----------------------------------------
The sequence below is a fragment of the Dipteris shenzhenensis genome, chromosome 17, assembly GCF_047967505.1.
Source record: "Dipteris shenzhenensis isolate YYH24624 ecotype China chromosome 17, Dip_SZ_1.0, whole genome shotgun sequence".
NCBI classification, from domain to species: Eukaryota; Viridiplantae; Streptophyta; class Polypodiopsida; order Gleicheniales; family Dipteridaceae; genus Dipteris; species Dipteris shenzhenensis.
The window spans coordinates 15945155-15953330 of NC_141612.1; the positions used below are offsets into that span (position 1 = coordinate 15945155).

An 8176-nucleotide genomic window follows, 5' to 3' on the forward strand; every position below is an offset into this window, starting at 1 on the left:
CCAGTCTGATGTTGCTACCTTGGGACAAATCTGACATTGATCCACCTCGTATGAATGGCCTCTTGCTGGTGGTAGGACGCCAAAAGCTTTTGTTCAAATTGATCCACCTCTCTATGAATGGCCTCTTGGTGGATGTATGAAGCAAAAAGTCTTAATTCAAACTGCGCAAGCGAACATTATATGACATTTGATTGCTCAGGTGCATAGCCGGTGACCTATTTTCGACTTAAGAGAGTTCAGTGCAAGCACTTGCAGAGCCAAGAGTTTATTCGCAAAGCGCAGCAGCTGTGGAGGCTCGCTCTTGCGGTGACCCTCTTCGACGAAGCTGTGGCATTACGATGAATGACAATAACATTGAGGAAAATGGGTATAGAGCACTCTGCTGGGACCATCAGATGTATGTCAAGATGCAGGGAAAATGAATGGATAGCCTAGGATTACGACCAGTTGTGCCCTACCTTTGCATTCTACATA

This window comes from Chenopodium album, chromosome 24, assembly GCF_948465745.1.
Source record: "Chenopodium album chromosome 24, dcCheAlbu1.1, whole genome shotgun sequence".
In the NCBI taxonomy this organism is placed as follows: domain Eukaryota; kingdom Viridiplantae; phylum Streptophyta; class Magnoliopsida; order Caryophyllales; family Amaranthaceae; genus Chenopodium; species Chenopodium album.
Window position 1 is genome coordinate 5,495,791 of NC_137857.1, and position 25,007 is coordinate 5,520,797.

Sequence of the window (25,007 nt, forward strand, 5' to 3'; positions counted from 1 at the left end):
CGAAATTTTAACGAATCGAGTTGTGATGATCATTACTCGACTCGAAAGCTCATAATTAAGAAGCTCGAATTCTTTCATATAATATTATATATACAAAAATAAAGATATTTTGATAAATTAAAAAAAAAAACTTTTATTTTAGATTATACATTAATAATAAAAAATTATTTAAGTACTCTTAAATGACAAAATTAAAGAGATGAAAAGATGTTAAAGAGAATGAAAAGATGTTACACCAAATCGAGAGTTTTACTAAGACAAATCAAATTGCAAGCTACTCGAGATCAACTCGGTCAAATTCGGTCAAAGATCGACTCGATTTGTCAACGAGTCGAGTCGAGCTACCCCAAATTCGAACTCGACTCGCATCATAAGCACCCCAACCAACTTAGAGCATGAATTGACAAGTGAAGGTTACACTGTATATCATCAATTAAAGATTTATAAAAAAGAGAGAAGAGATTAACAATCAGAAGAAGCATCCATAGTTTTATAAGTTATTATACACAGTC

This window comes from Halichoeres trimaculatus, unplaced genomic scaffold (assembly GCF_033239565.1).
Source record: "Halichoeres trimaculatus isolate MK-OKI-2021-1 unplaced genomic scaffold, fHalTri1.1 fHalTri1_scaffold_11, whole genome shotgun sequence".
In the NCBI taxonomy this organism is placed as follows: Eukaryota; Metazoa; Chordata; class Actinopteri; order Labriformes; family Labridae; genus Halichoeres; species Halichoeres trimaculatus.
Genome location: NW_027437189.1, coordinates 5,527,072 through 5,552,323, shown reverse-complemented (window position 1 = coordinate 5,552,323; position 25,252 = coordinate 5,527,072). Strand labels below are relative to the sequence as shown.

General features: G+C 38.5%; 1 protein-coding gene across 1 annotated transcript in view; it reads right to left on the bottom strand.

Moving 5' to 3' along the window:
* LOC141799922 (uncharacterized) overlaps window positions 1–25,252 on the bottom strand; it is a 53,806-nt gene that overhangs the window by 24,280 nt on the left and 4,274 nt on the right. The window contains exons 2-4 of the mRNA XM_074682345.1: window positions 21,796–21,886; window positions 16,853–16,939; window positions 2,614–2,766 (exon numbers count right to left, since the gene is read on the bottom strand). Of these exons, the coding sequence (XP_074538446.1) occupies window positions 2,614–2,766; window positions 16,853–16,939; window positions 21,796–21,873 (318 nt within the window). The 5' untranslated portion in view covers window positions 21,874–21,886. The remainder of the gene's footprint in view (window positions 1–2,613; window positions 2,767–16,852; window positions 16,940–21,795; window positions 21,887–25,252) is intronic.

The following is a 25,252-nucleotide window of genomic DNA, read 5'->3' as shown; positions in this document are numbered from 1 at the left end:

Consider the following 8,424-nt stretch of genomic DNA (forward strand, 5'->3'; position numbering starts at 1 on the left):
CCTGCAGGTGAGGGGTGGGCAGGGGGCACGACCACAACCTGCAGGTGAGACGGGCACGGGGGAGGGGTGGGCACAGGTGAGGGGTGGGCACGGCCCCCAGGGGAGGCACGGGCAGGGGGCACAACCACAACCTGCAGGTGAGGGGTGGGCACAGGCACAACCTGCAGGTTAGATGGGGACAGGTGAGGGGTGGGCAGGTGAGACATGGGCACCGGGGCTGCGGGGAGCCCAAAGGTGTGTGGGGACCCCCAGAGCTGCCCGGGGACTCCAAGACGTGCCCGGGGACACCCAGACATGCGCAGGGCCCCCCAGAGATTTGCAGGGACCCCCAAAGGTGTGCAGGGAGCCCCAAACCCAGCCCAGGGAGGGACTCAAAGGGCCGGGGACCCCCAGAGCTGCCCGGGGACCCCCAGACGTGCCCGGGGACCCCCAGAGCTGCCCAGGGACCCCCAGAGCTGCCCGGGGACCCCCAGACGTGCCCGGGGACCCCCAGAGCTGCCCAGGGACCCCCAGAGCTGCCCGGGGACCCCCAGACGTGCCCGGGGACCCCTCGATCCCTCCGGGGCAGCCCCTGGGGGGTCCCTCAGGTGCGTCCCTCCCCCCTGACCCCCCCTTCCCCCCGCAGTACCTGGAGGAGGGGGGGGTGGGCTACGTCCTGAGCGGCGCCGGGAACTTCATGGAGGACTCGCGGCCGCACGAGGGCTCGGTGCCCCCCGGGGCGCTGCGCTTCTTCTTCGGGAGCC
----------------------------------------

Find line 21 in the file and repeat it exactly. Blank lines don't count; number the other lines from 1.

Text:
Consider the following 8,424-nt stretch of genomic DNA (forward strand, 5'->3'; position numbering starts at 1 on the left):